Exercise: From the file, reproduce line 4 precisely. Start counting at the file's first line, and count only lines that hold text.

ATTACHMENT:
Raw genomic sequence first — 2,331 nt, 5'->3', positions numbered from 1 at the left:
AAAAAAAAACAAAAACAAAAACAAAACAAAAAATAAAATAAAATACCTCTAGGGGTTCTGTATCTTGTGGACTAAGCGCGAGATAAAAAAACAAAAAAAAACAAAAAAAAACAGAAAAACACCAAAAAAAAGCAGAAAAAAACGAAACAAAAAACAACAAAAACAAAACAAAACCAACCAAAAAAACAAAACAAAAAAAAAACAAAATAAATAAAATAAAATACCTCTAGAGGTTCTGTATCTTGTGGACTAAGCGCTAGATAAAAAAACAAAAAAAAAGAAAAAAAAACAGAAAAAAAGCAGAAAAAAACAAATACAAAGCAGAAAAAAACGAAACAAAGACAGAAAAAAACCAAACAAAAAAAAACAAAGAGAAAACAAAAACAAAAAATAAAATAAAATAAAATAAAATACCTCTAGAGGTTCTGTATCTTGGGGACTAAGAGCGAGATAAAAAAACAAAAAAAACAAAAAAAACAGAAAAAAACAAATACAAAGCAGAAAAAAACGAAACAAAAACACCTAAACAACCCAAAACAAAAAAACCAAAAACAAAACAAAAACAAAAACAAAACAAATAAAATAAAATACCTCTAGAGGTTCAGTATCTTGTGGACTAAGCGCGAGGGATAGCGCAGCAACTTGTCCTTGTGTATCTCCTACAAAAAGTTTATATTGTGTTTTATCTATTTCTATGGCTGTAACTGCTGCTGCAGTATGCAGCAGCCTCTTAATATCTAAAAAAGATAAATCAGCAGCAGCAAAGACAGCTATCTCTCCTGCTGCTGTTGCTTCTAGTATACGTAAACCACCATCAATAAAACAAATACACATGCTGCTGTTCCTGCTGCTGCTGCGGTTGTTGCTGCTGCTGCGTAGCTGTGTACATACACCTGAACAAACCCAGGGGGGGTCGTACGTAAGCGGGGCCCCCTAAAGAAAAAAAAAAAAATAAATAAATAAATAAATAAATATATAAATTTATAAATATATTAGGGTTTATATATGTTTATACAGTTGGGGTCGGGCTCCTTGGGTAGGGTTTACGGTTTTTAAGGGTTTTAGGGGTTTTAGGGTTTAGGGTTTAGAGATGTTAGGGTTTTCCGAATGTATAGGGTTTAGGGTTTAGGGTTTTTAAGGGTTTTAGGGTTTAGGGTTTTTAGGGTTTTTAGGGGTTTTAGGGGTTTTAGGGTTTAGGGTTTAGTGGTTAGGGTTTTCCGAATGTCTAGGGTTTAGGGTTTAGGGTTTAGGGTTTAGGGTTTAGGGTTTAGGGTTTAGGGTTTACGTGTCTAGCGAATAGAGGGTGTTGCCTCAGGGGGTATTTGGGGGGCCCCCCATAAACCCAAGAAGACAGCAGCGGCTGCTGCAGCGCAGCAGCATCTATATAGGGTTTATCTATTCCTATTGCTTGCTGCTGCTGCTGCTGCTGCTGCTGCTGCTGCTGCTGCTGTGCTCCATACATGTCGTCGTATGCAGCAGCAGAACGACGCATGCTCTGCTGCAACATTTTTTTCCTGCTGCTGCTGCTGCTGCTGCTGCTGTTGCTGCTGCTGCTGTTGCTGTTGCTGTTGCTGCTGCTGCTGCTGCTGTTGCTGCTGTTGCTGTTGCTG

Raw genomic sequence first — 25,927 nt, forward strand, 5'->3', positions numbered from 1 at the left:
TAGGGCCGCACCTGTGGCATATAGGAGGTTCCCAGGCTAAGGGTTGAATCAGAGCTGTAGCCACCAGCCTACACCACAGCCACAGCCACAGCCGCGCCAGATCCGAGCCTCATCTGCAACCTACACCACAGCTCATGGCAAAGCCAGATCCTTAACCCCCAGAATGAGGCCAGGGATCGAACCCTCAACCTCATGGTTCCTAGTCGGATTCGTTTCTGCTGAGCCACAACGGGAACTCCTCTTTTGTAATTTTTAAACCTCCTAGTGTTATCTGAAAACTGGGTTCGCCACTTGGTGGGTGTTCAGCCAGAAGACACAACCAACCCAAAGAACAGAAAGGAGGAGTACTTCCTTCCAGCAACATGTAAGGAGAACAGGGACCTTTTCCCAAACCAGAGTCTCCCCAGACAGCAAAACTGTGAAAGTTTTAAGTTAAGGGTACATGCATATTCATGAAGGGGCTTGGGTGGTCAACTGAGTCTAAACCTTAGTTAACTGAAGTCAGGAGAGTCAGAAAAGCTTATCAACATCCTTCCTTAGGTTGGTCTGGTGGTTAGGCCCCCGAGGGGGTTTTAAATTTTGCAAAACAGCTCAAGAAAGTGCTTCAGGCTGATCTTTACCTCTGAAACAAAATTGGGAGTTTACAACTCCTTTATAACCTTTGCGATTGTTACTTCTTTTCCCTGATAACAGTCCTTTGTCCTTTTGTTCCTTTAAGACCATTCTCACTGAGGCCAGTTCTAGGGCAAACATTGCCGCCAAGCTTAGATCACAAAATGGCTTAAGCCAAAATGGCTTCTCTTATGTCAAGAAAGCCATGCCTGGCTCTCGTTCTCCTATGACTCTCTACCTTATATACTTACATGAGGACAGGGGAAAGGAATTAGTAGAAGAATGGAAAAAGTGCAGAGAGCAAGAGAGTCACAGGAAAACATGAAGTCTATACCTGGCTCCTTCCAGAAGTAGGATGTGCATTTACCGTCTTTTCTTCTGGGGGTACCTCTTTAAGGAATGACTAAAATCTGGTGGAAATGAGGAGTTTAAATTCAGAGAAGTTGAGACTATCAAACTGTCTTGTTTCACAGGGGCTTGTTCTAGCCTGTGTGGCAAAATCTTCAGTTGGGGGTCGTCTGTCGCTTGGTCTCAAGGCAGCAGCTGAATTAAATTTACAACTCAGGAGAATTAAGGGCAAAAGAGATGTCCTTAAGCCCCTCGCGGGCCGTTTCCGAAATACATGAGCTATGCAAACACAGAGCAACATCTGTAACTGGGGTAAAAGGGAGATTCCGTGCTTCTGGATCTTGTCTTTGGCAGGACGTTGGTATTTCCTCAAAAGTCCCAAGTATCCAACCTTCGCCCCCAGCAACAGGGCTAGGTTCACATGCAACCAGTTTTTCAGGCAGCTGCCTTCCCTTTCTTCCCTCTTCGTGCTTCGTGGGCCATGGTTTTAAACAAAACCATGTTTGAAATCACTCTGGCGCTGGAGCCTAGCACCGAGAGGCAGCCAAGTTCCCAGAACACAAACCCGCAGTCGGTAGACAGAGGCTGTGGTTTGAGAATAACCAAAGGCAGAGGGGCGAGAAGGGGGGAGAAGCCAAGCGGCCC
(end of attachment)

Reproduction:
TAGGGCCGCACCTGTGGCATATAGGAGGTTCCCAGGCTAAGGGTTGAATCAGAGCTGTAGCCACCAGCCTACACCACAGCCACAGCCACAGCCGCGCCAGATCCGAGCCTCATCTGCAACCTACACCACAGCTCATGGCAAAGCCAGATCCTTAACCCCCAGAATGAGGCCAGGGATCGAACCCTCAACCTCATGGTTCCTAGTCGGATTCGTTTCTGCTGAGCCACAACGGGAACTCCTCTTTTGTAATTTTTAAACCTCCTAGTGTTATCTGAAAACTGGGTTCGCCACTTGGTGGGTGTTCAGCCAGAAGACACAACCAACCCAAAGAACAGAAAGGAGGAGTACTTCCTTCCAGCAACATGTAAGGAGAACAGGGACCTTTTCCCAAACCAGAGTCTCCCCAGACAGCAAAACTGTGAAAGTTTTAAGTTAAGGGTACATGCATATTCATGAAGGGGCTTGGGTGGTCAACTGAGTCTAAACCTTAGTTAACTGAAGTCAGGAGAGTCAGAAAAGCTTATCAACATCCTTCCTTAGGTTGGTCTGGTGGTTAGGCCCCCGAGGGGGTTTTAAATTTTGCAAAACAGCTCAAGAAAGTGCTTCAGGCTGATCTTTACCTCTGAAACAAAATTGGGAGTTTACAACTCCTTTATAACCTTTGCGATTGTTACTTCTTTTCCCTGATAACAGTCCTTTGTCCTTTTGTTCCTTTAAGACCATTCTCACTGAGGCCAGTTCTAGGGCAAACATTGCCGCCAAGCTTAGATCACAAAATGGCTTAAGCCAAAATGGCTTCTCTTATGTCAAGAAAGCCATGCCTGGCTCTCGTTCTCCTATGACTCTCTACCTTATATACTTACATGAGGACAGGGGAAAGGAATTAGTAGAAGAATGGAAAAAGTGCAGAGAGCAAGAGAGTCACAGGAAAACATGAAGTCTATACCTGGCTCCTTCCAGAAGTAGGATGTGCATTTACCGTCTTTTCTTCTGGGGGTACCTCTTTAAGGAATGACTAAAATCTGGTGGAAATGAGGAGTTTAAATTCAGAGAAGTTGAGACTATCAAACTGTCTTGTTTCACAGGGGCTTGTTCTAGCCTGTGTGGCAAAATCTTCAGTTGGGGGTCGTCTGTCGCTTGGTCTCAAGGCAGCAGCTGAATTAAATTTACAACTCAGGAGAATTAAGGGCAAAAGAGATGTCCTTAAGCCCCTCGCGGGCCGTTTCCGAAATACATGAGCTATGCAAACACAGAGCAACATCTGTAACTGGGGTAAAAGGGAGATTCCGTGCTTCTGGATCTTGTCTTTGGCAGGACGTTGGTATTTCCTCAAAAGTCCCAAGTATCCAACCTTCGCCCCCAGCAACAGGGCTAGGTTCACATGCAACCAGTTTTTCAGGCAGCTGCCTTCCCTTTCTTCCCTCTTCGTGCTTCGTGGGCCATGGTTTTAAACAAAACCATGTTTGAAATCACTCTGGCGCTGGAGCCTAGCACCGAGAGGCAGCCAAGTTCCCAGAACACAAACCCGCAGTCGGTAGACAGAGGCTGTGGTTTGAGAATAACCAAAGGCAGAGGGGCGAGAAGGGGGGAGAAGCCAAGCGGCCC